15. zagnut

    zagnut

    Jan 4, 2009
    Back in Detroit
  16. MNAirHead

    MNAirHead Supporting Member

    Overall you have a vary wide range of music tastes.. this proably gets you into a wide range of sizes of gigs.

    Question.. -Do you ever plug into mains.. a 50 watt with a direct box may do your trick

    1-Separate - It took me years to decide to take the plunge.. you can find some cool heads and cool cabinets.. I REALLY like having a few options to suit the place I'm playing... I have everything from a small micro amp to a huge rackmount. At home I practice through headphones.

    2. With the opinion above, you can mix/match cabinets and heads to the ROOM, The GIG and the BASS... like you I have an array of gear.. there is no single answer for one of use eclectic players


    3. Size does matter - it's amazing how many folks OVERKILL the size. My biggest setup is 400 watts biamped.. I've never heard what it is like wide open. I'd guess 150 watts is where stage volume in any cirucumstance would command going into a board. At large chruches I play a 50 watt combo amp with direct OR headphone direct monitors


    4. USED.. few things in music plummet like the value of used amps.

    5. IF playing upright.. it's more the cabinets.. I have one single (it's a strange "folded sub" with a 10" in it) that just makes an upright sing.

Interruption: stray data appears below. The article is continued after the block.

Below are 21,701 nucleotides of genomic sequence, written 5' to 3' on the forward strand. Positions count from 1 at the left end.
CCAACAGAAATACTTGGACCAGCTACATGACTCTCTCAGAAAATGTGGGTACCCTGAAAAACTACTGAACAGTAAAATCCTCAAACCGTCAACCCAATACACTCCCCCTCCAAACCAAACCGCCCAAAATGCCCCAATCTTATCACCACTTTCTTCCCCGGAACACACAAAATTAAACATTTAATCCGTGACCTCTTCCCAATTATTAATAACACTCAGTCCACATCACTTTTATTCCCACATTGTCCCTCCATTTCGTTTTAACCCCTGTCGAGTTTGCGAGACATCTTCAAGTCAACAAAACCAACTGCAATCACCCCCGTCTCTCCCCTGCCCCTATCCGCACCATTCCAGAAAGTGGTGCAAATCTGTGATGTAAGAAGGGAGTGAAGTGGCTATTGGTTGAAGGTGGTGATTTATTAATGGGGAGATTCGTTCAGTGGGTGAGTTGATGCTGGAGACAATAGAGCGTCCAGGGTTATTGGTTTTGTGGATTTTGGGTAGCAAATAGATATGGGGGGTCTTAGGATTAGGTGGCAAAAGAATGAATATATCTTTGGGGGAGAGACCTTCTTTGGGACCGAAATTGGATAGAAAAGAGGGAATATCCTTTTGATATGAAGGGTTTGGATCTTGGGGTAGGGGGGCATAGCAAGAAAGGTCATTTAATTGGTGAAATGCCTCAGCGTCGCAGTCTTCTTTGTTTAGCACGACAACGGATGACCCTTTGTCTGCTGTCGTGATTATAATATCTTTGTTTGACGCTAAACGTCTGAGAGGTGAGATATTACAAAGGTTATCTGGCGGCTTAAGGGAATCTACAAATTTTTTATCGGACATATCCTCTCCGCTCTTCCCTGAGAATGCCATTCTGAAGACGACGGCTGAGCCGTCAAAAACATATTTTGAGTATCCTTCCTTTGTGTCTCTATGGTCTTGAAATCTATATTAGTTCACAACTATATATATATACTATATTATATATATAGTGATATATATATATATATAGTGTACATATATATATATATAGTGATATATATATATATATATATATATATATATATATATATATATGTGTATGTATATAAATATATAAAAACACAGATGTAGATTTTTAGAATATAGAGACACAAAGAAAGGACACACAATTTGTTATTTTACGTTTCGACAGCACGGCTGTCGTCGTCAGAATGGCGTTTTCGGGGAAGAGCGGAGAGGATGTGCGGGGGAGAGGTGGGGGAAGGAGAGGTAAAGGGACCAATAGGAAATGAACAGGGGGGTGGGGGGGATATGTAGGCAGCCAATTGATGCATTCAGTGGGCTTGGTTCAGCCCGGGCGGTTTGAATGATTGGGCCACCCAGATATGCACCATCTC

Overall.. you'll receive opinions talking about the exact model folks like and how to spend your loot.

    Opionion.. it sounds like you may be in the position to move into an array of cabinets and heads.

    Opinion.. when looking at heads your next gear.. make sure you have a direct out (XLR) output.. eventually you'll need one... saves another $50 box

    Tim

    Disclosure .. I have a rackmount biamp.. a Crate Power Block.. 50w combo.. 1-12.. 2x10.. 1x15.. 1x10 and 1x12+tweet... between all of this, I proabably have put in about $750 over the years.

    I USED to have a combo amp.. over 50w they become a pain to move around.
     
  17. clubdude

    clubdude The Ten Man

    Just one note on size and stage room....

    I stand my 210XL on it's side when we practice, and the head on top of it (which is really the side). It takes up no more than my combo-maybe less.

    We practice in a basement that has very little room to move around. I take up no more space than the guitarist with a Fender combo, and less than the keyboard player, even though he's playing through the little studio PA.

    My cab is 14x24x12, so standing on its' side it's only 14" wide. The head is about 17" wide, so that's a really small setup.

    I've expressed my opinion as to brands earlier. Regardless of brand, my opinion is a 2x10+a head is hard to beat.
     
  18. honestjohnny

    honestjohnny

    Nov 24, 2006
    The GK Backline 600 gets good reviews on this forum, search for fdeck's review. Add a 4 ohm Avatar 210 and you're out roughly $700 USD.